Helpful Eating Disorder Awareness Resources
Just in case this long post of anecdotal evidence didn’t convey the message strongly enough, I couldn’t have done this alone. I wouldn’t be alive today if I had tried. Whether you’re confiding in family, a counselor, a confidential informant on a hotline, or information on a website, allow someone or something to provide you with added strength and support.
Also, don’t discount the web. The internet offers a wealth of information for Mental Health and Eating Disorder Awareness, including organizations specifically centered around support for eating disorders, depression, personality disorders, anxiety, addictions, etc. You can find statistics, personal eating disorder advocate stories like this one, effective strategies for positive thinking, and contact information through a plethora of educational resources (see below)– and there are tons more still out there.
Here are some educational resources I personally found invaluable on my road to recovery–
1. National Eating Disorders Association(NEDA)- They’re pretty much the leading organization in the ED recovery realm (they organize walks, fundraisers, and a variety of community events), and they have a wonderfulconfidential helpline.
2.Eating Disorders Anonymous– Eating Disorders Anonymous is a Twelve-Step fellowship of individuals who hope to help one another recover from their eating disorders. Find eating disorder awareness meetings near youhere.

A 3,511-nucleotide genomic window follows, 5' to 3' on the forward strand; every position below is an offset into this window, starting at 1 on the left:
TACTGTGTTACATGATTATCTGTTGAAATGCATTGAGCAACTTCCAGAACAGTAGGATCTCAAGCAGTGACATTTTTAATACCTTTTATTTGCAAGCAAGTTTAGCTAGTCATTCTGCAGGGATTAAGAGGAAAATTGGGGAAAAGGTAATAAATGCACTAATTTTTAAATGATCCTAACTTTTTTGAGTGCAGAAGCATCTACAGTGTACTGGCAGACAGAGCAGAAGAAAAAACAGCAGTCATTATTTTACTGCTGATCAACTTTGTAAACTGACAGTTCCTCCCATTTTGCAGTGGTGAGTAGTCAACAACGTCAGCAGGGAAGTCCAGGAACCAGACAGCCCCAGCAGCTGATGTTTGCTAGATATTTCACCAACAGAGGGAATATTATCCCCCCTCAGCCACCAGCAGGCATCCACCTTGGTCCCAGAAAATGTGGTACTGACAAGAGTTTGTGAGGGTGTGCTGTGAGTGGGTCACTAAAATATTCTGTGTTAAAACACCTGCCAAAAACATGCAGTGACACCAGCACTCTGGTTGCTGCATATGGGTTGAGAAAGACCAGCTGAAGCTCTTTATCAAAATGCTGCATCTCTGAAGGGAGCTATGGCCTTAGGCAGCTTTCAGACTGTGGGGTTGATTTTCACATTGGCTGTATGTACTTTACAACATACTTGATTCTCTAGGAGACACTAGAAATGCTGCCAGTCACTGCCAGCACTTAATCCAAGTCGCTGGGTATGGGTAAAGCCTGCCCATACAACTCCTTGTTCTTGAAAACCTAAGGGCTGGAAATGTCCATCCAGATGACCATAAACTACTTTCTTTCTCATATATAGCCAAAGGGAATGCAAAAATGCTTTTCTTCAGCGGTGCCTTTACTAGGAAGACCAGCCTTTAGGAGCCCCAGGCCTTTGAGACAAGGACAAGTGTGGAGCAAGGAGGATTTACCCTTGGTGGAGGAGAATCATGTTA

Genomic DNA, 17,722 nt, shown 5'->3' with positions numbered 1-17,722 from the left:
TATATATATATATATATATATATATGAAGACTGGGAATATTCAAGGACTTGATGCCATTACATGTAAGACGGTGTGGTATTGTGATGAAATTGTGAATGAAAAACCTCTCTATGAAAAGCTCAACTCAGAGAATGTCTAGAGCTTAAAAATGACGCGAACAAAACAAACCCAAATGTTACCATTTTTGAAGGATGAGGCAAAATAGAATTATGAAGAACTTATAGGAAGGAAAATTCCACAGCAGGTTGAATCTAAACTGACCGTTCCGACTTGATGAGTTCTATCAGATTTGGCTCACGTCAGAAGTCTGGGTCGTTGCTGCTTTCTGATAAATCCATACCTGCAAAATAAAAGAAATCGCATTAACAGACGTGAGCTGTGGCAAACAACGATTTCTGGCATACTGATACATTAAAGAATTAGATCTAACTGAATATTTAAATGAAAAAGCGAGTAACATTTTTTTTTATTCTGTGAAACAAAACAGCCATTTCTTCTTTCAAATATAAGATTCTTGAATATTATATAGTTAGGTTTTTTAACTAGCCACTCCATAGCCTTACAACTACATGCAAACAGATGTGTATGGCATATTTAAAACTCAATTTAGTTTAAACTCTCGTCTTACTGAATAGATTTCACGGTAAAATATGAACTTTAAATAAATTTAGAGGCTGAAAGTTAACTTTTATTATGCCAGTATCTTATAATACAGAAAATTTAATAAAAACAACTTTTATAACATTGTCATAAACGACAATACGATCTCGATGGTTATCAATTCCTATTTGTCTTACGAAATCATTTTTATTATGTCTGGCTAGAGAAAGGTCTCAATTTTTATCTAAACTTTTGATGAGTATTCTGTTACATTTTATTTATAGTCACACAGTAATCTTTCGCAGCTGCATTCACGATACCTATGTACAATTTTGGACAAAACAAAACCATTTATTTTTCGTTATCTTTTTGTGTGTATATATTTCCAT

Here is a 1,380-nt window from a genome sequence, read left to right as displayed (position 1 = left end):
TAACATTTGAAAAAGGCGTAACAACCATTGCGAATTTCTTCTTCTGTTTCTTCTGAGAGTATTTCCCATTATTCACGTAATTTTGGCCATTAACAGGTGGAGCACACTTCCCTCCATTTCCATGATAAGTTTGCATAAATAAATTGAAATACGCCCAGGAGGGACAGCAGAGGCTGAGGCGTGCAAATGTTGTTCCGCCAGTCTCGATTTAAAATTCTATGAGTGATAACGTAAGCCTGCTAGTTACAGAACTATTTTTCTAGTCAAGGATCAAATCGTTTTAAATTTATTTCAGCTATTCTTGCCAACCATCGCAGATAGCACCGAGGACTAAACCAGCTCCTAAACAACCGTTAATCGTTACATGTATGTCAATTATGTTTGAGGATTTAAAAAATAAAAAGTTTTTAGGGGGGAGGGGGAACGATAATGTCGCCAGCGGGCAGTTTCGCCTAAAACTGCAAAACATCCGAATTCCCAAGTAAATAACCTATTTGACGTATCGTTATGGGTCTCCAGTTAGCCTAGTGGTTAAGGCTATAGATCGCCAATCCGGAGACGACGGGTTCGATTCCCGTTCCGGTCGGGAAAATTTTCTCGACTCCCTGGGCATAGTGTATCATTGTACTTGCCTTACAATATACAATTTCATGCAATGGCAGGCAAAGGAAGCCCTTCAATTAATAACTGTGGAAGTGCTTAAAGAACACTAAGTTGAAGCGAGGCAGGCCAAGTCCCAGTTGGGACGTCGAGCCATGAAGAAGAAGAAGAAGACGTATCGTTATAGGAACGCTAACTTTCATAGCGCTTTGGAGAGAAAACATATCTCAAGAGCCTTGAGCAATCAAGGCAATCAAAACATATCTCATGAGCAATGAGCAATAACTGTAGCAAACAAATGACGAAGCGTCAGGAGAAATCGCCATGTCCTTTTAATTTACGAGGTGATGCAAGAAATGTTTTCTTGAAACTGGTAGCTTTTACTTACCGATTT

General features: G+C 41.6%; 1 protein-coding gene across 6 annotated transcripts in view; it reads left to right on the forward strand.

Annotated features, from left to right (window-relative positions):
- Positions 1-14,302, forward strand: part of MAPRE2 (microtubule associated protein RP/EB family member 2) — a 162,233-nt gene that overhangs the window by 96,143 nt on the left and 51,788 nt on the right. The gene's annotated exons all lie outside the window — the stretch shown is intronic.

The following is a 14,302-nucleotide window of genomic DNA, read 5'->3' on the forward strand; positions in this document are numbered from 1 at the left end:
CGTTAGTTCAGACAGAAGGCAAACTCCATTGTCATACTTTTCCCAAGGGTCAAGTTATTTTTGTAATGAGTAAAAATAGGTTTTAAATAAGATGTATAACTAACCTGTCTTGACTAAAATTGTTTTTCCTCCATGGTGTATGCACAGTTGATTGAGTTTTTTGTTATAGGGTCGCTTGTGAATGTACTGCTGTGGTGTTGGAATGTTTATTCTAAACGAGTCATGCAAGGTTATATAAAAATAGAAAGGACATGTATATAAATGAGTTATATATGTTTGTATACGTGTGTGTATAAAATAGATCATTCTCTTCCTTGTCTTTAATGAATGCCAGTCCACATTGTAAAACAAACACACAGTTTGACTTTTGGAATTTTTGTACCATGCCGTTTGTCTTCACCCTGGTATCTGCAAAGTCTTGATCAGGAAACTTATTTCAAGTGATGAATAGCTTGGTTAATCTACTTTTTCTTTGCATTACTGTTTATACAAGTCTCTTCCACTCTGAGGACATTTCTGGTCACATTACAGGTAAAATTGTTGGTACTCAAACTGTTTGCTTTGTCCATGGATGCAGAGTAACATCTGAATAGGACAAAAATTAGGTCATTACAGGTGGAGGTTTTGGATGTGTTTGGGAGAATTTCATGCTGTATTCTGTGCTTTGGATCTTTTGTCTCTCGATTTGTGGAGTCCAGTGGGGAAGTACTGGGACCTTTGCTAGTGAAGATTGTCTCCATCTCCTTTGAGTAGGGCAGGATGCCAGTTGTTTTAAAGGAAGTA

3.Project Heal– The Project HEAL helps provide treatment grants for applicants who need and/or can’t afford quality care.Here’s a link to the application page. They also have a few in-person support groups, as well.
6.The Alliance for Eating Disorders– The Alliance for Eating Disorders provides programs and activities aimed at outreach, education, and early intervention of eating disorders. Find an in-person support group here.
7.Eating Disorders Coalition– These guys are less of a support group and more of an action-oriented political organization. They’re focused on making eating disorder awareness a public health priority and offer a lot of great activities and events for meeting fellow ED recovery advocates in the community.
8.Recovery.org– They’re a wonderful resource for finding treatment centers and recovery programs for coexisting conditions. You can reach their helpline at 1-855-399-9032. You can also submit a contact formhere.
9.Stamp Out Stigma– Stamp out Stigma is more of a general mental health awareness organization, but they’re doing amazing work in the community. They list all of their mental health partners and resources for suicide prevention, addiction, etc.here.
10.Action for Happiness– Finding happiness in ED recovery can be tough, so Action for Happiness is a movement of people committed to building a happier and more caring society. If you’re in the UK, you can also find a nearby Action for Happiness meet-upshere.